Over the Hill on the Yellow Brick Road, I came to a high-rise. I entered the building and noticed a rickety, older elevator. I walked toward it and it spoke to me:
RICKETY ELEVATOR: Going up? I have to ask. It’s an elevator thing.
No way. I’m not going inside you. I don’t go in elevators. I’m claustrophobic.
RICKETY ELEVATOR: Good! Because I’m sick of taking people and their dogs up and down and up and down and up and down. All day. All night. I never have a say about the way I’m treated, or who I want to let into my life.
So, what would you like to be different?
RICKETY ELEVATOR: Well, after all these years, I don’t want to put just anybody inside me anymore. Why do I have to be open to everybody? Why don’t I have a choice? Why can’t I speak up and say, “No! I don’t like you! You’re not coming in here! Take the stairs!”
You deserve that.
RICKETY ELEVATOR: And furthermore! If someone pushes the third floor, I have to go there. What if I don’t feel like going to the third floor? I have to go anyway and keep my mouth shut. What if I just want to take a rest? When is it time for ME? When do I get to express MY feelings?
If not now, when?
RICKETY ELEVATOR: I’m with you! But…it’s hopeless. Why am I telling you this? You’re not an elevator. You don’t get it.
I do get it. Because I’m an empty nester. Sometimes my kids do things that are hurtful or make me sad, but I don’t get to speak out either.
RICKETY ELEVATOR: Why not?
Well, here’s the way I see it. As a parent in 2018, I’m supposed to walk on eggshells. Like, if I have concerns about girlfriends or boyfriends my kids have chosen, if I say the slightest, teeniest, tiniest negative thing, they go crazy and argue until I feel like a speck of dirt. I have to be quiet and let them decide what they think for themselves.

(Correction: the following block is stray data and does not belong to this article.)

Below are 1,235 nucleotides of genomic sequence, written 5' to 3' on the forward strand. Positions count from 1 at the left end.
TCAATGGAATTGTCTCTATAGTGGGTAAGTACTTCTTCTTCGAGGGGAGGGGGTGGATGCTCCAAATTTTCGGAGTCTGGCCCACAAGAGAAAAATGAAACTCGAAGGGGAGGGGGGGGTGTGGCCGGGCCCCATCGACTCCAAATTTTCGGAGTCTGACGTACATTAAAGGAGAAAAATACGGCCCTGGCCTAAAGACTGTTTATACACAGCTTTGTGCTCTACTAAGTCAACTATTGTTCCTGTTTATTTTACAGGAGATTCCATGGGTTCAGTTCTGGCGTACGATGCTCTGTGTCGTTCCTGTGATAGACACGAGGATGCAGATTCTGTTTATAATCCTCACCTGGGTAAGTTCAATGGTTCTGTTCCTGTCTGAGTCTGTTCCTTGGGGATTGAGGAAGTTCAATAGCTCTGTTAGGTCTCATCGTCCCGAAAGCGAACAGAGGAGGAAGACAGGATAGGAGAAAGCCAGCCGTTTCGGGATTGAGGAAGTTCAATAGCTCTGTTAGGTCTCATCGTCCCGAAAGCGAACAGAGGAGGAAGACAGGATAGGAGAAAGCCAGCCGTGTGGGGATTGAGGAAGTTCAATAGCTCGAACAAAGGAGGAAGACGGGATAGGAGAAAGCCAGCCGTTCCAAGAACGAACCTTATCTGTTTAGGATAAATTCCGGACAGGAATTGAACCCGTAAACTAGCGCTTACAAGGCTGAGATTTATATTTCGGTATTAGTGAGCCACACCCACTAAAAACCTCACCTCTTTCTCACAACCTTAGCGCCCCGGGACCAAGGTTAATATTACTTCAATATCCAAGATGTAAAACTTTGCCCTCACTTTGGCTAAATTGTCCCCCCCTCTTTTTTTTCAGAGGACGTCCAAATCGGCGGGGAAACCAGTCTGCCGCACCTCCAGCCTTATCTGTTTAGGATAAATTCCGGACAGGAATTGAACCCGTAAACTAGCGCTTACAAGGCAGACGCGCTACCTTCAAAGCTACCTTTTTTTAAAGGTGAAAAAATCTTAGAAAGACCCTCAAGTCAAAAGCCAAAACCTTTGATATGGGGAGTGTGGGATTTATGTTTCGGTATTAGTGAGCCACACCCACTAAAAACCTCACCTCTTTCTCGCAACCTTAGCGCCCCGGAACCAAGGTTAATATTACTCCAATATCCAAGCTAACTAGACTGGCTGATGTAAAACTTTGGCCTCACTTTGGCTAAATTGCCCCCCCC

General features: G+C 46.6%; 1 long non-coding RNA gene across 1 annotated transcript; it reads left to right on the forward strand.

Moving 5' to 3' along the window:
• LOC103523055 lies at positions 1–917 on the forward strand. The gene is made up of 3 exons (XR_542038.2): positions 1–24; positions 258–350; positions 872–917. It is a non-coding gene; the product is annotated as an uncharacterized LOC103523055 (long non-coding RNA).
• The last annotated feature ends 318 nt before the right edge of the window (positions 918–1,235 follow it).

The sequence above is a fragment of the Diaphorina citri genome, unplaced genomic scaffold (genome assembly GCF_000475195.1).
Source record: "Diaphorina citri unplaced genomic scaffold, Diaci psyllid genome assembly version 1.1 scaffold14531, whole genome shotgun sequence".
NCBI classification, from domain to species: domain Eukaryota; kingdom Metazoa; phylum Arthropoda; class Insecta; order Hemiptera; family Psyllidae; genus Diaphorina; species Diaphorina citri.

RICKETY ELEVATOR: What a bore.
And here’s MY big question: when I do I get to say how I really feel in a straightforward way???? Even though I’m the grown up!
RICKETY ELEVATOR: You said it, sister Rant on!
Listen to this! My daughter moved to the other side of the country to have an adventure.
RICKETY ELEVATOR: I know. I read your blog. You never stop talking about it. You’re obsessed.
Sorry. But now it looks like my daughter will live far away forever. As a Baby Boomer mom, I’m supposed to say to my daughter, “Oh my goodness! I’m so happy you found your life. I’m so happy you found happiness. I’m so proud of you.”
RICKETY ELEVATOR: What would you rather say?
I’d love to say to my daughter, “What about ME???? I HATE that you live so far away! I HATE that we communicate through some kind of screen most of the time! It hurts that you moved so far from me! Why don’t you care as much as I do? Why don’t you miss me as much as I miss you? Why why why why and why???? Come home now!”
RICKETY ELEVATOR: Got it.
So? When do I get to say that??? I’m an empty nester mom. Why don’t MY feelings get a chance to come out??????
RICKETY ELEVATOR: I don’t know. I’m an elevator.
I know. Well…even if there isn’t hope for me, there’s hope for you.
At that moment, I made an “out of order” sign and happily placed it on the elevator’s door. Now, whenever the elevator needs to “speak out” about being shoved around, it puts the sign on its door and takes a break.
But I still haven’t solved my own problem about speaking out. Do you ever let out your raw, uncensored feelings to your adult kids? If you do, how do you say it without upsetting them? Or…maybe they just need to know that parents have feelings too? When are we ALL adults?